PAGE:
Sunday, May 4, 2014

Bark by Lorrie Moore

Lorrie Moore is such an accomplished writer and her new collection of short stories, Bark, has received such positive reviews—reviews with which I concur and which I cannot elevate—I thought I would simply lift sentences from the book in an attempt to convey Moore's brilliance and engage your interest.

"Ira had been divorced six months and still couldn't get his wedding ring off. His finger had swelled doughily around it—a combination of frustrated desire, unmitigated remorse, and misdirected ambition, he said to friends. 'I'm going to have to have my entire finger surgically removed.'" —The first sentences of the first story, Debarking

"Every woman I knew here drank—daily. In rejecting the lives of our mothers, we found ourselves looking for stray volts of mother love in the very places they could never be found: gin, men, the college, our own mothers, and one another. I was the only one of my friends—all of us academic transplants, all soldiers of art stationed on a far-off base (or, so we imagined it)—who hadn't had something terrible happen to her yet." —A random sentence from The Juniper Tree

"Although Kit and Rafe had met in the peace movement, marching, organizing, making no nukes signs, now they wanted to kill each other. They had become, also, a little pro-nuke. Married for two decades of precious, precious life, she and Rafe seemed currently to be partners only in anger and dislike, their old lusty love mutated to rage." —Paper Losses

"He saw now that her fingernails really were plastic, that the hand really was a dry frozen claw, that the face that had seemed intriguingly exotic had actually been scarred by fire and only partially repaired. He saw how she was cloaked in a courageous and intense hideosity. The hair was beautiful, but now he imagined it was probably a wig. Pity poured through him: he'd never never felt so sorry for someone." —Foes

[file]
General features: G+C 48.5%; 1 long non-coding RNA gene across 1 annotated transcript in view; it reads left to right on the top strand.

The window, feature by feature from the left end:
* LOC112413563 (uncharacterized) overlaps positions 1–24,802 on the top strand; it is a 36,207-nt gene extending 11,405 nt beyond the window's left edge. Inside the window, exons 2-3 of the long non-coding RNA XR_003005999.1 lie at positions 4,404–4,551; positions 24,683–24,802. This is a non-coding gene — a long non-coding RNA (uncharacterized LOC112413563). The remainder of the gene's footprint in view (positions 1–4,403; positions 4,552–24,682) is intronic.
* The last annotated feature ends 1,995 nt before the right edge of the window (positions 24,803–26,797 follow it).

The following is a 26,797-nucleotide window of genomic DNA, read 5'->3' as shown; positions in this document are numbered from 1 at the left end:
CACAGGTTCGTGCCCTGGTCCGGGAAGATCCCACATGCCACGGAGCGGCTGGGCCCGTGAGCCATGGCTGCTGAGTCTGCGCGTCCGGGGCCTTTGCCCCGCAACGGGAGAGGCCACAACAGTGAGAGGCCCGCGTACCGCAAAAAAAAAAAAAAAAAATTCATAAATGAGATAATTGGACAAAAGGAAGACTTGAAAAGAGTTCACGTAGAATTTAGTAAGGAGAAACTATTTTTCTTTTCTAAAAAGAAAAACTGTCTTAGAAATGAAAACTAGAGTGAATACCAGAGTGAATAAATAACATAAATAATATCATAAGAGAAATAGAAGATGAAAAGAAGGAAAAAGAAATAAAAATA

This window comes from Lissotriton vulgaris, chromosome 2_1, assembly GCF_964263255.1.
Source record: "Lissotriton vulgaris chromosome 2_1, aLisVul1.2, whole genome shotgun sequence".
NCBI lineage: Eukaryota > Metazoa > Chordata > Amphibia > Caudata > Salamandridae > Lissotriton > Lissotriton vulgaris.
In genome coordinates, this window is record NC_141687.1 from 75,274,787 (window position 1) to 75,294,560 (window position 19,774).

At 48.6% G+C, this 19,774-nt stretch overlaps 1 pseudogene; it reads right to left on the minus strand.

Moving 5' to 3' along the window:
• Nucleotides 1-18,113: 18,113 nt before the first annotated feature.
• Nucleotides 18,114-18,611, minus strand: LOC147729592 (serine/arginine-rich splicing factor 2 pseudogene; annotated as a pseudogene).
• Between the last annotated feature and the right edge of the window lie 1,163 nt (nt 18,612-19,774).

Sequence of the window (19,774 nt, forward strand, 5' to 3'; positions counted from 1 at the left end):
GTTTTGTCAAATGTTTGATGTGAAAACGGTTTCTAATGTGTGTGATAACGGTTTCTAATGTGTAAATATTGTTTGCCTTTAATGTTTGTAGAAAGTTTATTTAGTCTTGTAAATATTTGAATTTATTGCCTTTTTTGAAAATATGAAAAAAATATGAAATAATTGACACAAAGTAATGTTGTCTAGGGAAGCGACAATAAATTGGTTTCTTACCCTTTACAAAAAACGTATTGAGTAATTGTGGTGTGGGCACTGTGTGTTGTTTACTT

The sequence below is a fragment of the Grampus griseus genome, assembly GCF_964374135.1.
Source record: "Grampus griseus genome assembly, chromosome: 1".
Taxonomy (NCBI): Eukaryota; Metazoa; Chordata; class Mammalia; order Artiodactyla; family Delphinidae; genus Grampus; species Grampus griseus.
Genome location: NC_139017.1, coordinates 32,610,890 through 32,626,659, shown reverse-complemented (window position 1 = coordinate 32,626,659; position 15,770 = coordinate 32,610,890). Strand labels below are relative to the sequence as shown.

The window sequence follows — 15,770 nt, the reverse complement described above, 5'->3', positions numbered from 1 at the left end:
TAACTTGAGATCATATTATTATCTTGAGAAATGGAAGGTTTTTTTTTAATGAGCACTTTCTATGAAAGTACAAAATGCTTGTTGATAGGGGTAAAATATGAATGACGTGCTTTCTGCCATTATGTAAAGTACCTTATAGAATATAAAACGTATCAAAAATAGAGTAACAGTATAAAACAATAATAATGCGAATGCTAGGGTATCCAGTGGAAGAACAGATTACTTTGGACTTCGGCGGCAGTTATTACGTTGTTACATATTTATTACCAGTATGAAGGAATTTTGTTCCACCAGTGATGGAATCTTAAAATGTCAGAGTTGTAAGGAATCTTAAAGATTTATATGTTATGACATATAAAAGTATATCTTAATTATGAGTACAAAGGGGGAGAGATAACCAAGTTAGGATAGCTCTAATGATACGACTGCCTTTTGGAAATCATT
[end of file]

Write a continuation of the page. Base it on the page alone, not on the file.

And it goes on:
"Then as something caught fire between them, and love secured its footing inside her. when she awoke next to him with damp knots in the back of her hair like she'd never experienced before, the room full of the previous night's candles and the whiff of weed, his skin beside her as silky calico of cool and warm, and as they both needed to eat and eat some more together, she began to feel OK that he sold drugs. If he did. What the hell? At least there was that. At least he did something." —Wings

The Milwaukee Journal Sentinel is quoted on the jacket: "Moore cannot write a bad sentence, cannot create poor characters, cannot tell flat ho-hum stories. When she's good, she's very, very good; when she's bad, she's good." I agree and wish only that I could do the same.

No comments:

Post a Comment